More recently, the Private Health Care & Facilities Act was enacted. The Act dictates in great detail what doctors must do and should have in their clinics, many of which are unrealistic, and quite unnecessary.

Doctors in this country are practically accused of being greedy, immature, unscrupulous, and unethical, with the threat of heavy fines and jail terms if they don’t toe the line.

I hope to see the Government giving private doctors some breathing room. Some “black sheep” in the profession have caused mistrust, and this has led the Health Ministry to think that the private sector needs to be supervised in a stricter way. Doctors are all against those unscrupulous doctors who tarnish the reputation of their profession. Those doctors have no regards for ethics or law, but the rest of the medical practitioners should not be made to suffer because of them.

Surely it is more economical, more efficient, and fairer for the authorities to try and weed out the black sheep and deal drastically with them.

The Medical Act is already there and sufficient to control the doctors and to punish any in a fair way. If not, new amendments to the Medical Act can see to that.

Already, many general practitioners in solo practice are not doing well, so much so that doctors nowadays prefer to specialise, which is another new trend. This is an unhealthy trend as family (general) practice still plays a very big role in the healthcare of our country, and the authorities should do all they can to encourage it and not cause it to be less attractive by imposing too many rules.

Increase in the number of specialists
Forty years or more ago, there were hardly any specialists in private practice. The family doctor had to refer his patients to government hospitals if they needed specialist care. Now, one big change is the vast increase in the number of specialists in private practice.

Nowadays, specialists tend to specialise only in a particular and limited field. In the past, we had only general physicians and general surgeons. Medical knowledge and treatment procedures have advanced so much that it takes many years of training just to become such a specialist.

For example, for Internal Medicine alone, there are no longer general physicians who are trained to handle a wide variety of diseases. Instead, there are now physicians specialising only on certain parts of the human anatomy, such as cardiologists, gastroenterologists, renal physicians, dermatologists, neurologists, and endocrinologists, just to name a few. Surgery also follows this trend.

Changing scene in private hospitals
As mentioned earlier, the private healthcare scene has changed greatly. Because of this, cost of treatment has also escalated steeply.

In the past, doctors were in control in most of what they did when practising in private hospitals, but now, due to the commercialisation of private hospitals, which started about 20 years ago, doctors are no longer in control and have little say in the daily running of the hospital.

In the past, it was the medical superintendent, a doctor, who saw to the whole running of the hospital. Now, hospitals are run like a business concern, often by a group of businessmen who are not doctors. The administrators make the final decision. Doctors are just employees to make money for the hospitals, unlike in the past.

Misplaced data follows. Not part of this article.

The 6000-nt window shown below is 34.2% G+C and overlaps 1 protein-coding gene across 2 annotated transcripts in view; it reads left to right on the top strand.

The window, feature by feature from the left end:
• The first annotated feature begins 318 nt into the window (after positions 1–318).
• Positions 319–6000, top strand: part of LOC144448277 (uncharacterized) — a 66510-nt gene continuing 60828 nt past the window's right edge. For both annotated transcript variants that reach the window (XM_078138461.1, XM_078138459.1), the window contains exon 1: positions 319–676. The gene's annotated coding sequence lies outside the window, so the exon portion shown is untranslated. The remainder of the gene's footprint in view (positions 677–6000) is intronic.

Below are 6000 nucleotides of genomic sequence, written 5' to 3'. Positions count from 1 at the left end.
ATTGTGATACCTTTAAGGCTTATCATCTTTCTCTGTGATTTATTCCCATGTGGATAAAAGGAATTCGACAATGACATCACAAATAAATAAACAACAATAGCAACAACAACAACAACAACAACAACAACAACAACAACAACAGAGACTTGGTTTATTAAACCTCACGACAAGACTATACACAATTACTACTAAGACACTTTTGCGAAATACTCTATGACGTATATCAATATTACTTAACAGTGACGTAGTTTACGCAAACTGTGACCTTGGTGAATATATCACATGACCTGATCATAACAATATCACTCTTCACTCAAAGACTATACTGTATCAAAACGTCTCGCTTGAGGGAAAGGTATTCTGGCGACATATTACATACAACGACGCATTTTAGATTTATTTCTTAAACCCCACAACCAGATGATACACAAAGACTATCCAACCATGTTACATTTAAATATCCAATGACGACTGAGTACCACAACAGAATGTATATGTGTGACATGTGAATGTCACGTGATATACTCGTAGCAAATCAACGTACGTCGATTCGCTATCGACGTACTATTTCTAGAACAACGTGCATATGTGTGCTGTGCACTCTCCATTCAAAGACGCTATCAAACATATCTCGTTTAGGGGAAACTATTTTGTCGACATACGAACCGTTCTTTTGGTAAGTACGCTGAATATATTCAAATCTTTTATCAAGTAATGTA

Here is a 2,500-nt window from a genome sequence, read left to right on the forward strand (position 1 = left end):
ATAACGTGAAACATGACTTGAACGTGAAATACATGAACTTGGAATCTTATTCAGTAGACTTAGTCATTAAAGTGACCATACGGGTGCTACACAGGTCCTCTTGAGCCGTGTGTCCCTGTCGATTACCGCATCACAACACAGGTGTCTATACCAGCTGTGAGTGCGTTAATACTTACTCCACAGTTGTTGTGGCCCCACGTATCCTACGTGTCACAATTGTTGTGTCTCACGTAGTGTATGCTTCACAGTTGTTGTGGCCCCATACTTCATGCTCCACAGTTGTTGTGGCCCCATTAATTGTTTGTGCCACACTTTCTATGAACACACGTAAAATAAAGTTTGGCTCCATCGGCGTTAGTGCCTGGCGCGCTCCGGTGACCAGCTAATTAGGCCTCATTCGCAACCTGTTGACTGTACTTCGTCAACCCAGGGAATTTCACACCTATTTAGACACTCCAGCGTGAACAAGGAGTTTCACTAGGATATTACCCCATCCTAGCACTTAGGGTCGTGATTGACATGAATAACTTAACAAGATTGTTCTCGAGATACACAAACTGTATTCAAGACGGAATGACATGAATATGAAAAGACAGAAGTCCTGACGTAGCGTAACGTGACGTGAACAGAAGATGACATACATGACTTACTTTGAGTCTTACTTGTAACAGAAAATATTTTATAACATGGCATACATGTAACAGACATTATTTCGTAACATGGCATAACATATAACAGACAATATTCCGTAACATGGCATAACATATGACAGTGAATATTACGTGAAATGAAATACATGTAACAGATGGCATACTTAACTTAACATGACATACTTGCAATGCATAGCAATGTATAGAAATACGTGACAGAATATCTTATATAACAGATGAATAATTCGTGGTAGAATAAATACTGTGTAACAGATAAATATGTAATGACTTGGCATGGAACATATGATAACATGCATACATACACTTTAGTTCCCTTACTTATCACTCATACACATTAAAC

Private hospital practice is now getting more and more commercialised and less personal in many ways, including the doctor-patient relationship. This is due to the involvement of Managed Care Organisations (MCO). Cost of private healthcare has increased tremendously, partly due to this trend. It is really sad to see such penetration of commerce into the province of medical practice. In 1999, the Government was even considering privatising public hospitals. The plan was fortunately put on hold after the MMA protested. Privatisation will be disastrous for the poor, especially if the country does not have a suitable national health insurance scheme in place.

Managed care was first introduced in the US to cope with increasing healthcare costs more than 40 years ago. Now it no longer serves such a purpose, and has in fact become a big source of commercialisation of medical care, causing marked increase in healthcare costs.

Increasing drug prices
The tremendous rise in drug cost has affected medical practice to a great extent. In the past, medicines were very cheap, costing less than 10 sen per tablet, and many doctors practising in private clinics were able to even absorb the cost of medicine in their fees.

Now the price of medicine has escalated by leaps and bounds. In fact, some regularly used routine medicines such as those for diabetes, high blood pressure, or lowering cholesterol drugs, which you need to take regularly, cost up to RM5 to RM7 a tablet, which is a 50-fold increase! The cost of medicine now forms the main proportion of the total cost in a doctor’s bill.

Private doctor income
The changing trend of medical practice in Malaysia has affected the doctor’s income in private practice. Group practice is now more popular than solo practice. The general practitioner’s ability to earn a decent living is very much affected. This is due to the vast increase in overhead expenses, yet their charges have not significantly increased over the years.